Reference - https://help.salesforce.com/articleView?id=data_sandbox_clone.htm&type=5

  1. How do you think it may impact the Release Process from dev to QA?
  2. Rather than moving code base for testing what is stopping anyone to just create a clone or refresh the cloned sandbox to get updated metadata and data?

Any other impact issues from release management perspective?

  • As worded, this is an opinion-based question (and thus not a great fit). There's probably a way to re-word this to be less opinion-based, and I think a decent answer is possible. The question I have is this: why do you think this would impact release management? After all, Salesforce doesn't require any coverage or tests when deploying between sandboxes today. – Derek F Jul 17 '18 at 19:02
  • I drafted it a little similar but was edited by other participants, so some of those details got lost – Kaushik Ray Jul 18 '18 at 8:02

Because I had come across this feature recently in one of my engagements, so I will try to provide some PoV here (as providing it in comment is not an option).

First things first - This feature is still in Beta, so choose carefully.

If you are looking from a Release Management perspective, there's no impact as such. If you read the below from the documentation for Cloning feature it mentions that its a feature to allow users work in parallel and expedite the sandbox creation process altogether.

Save time by customizing a sandbox with a set of data and metadata and then replicating it. Sandbox cloning simplifies having multiple concurrent streams of work in your application life cycle. You can set up a sandbox for each type of work, such as development, testing, and staging. Your colleagues can easily clone individual sandboxes instead of sharing one sandbox and avoid stepping on each other’s toes.

Personally, I won't recommend to clone a sandbox for your Release Management when you want to move your code from say DEV to QA or any higher test environments. One of the primary reasons is that DEV is always a working copy and that when you Clone a sandbox from it, it will end up having some untested features being moved to a higher environment.

This feature can save your time, say if you want another developer or say another tester test out in parallel without impacting your "active" dev/qa environment, that's where this feature will be helpful. In that case, you don't need to refresh a new sandbox from scratch from Production, rather just "replicate" the one which you want to test out. And with this, you are also getting a set of data that was created in the source sandbox so that you don't have to recreate any data out there.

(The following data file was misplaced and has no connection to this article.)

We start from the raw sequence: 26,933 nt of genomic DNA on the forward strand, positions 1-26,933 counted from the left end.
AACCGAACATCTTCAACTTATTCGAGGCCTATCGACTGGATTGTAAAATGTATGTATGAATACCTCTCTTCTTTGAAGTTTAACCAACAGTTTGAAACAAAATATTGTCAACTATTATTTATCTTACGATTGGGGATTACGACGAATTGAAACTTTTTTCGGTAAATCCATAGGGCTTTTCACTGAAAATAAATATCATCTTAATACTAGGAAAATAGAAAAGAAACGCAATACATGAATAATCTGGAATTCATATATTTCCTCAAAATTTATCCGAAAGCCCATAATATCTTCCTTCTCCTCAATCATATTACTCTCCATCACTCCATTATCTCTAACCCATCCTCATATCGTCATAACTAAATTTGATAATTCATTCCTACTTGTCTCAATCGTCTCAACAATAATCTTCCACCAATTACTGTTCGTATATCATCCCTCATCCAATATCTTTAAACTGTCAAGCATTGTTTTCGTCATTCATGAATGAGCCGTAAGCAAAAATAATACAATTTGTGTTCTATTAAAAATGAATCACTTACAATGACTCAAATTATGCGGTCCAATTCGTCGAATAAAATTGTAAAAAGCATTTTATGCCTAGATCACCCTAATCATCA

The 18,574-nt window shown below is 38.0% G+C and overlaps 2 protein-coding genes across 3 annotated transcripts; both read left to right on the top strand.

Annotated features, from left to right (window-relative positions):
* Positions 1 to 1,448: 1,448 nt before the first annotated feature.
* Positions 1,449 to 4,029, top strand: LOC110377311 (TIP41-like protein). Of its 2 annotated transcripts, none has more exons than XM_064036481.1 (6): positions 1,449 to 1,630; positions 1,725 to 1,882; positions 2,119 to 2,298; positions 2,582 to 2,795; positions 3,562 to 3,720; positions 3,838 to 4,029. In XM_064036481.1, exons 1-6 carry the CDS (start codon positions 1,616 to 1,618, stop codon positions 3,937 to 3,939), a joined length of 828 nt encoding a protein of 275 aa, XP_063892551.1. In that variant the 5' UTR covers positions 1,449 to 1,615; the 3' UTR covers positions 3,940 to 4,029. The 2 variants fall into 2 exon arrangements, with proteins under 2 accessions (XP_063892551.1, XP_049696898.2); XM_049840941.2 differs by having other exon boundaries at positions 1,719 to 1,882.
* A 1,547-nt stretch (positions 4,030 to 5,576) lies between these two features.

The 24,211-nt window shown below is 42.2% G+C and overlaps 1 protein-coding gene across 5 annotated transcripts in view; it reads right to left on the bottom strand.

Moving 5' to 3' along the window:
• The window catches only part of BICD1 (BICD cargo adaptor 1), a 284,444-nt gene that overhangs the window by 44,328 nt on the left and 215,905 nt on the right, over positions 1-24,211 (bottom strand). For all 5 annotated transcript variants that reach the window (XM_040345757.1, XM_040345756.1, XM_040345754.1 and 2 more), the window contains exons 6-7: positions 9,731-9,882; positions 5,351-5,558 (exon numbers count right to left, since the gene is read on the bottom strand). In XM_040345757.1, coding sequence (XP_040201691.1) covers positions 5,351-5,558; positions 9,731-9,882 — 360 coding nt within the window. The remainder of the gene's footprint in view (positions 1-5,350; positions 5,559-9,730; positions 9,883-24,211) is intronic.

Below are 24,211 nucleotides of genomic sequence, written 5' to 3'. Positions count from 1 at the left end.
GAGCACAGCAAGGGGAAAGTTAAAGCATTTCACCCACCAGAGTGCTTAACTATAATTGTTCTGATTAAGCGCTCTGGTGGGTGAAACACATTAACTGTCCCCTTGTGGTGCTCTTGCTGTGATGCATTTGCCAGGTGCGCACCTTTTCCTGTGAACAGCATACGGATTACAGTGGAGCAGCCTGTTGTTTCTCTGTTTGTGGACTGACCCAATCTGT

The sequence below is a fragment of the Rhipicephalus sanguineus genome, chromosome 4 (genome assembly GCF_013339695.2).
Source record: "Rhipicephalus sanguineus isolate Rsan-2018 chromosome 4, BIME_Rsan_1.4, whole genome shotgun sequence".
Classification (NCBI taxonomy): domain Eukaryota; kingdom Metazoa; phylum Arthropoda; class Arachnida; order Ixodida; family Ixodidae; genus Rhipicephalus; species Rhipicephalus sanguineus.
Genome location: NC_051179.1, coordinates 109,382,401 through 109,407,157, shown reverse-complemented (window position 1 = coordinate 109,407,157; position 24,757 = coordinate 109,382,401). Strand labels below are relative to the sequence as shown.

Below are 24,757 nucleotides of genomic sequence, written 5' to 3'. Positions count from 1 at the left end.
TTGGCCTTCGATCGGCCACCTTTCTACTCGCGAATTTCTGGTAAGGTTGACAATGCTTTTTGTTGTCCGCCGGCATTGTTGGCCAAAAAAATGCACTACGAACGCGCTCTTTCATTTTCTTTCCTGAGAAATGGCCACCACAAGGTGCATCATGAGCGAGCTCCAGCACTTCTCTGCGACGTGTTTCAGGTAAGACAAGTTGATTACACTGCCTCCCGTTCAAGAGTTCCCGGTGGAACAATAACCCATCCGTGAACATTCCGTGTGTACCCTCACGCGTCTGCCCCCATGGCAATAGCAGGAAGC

If you are looking for a robust Release Management, always go through the route of a "source of truth" using a "Version Control System", so that you don't have to rely on any sandbox but a repository where you have all your metadata in there.

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  • Makes sense in terms of extra features and content which will also be cloned to new sadnbox. – Kaushik Ray Jul 18 '18 at 8:03

To echo Jayant Das, here's a practical use case:

  • Developer A, sandbox XXX creates a Platform Event and consuming trigger; The trigger invokes handler classes that do work (updating the database); the 'work" is complex and non-trivial. Developer A gets enough of this working so that "happy path" testing works great.
  • Developer A then clones sandbox XXX to sandbox YYY.
  • Developer A continues working in sandbox XXX, adding code, tweaking code, breaking stuff, fixing, breaking again, etc.
  • Developer B, who is responsible for generating (publishing) Platform Events from third party systems wants a sandbox to do end-end testing against. Sandbox YYY is perfect; it supports happy path testing and hence the end-end proof of concept between publisher and consumer (SFDC) can be verified. performance testing can be done.
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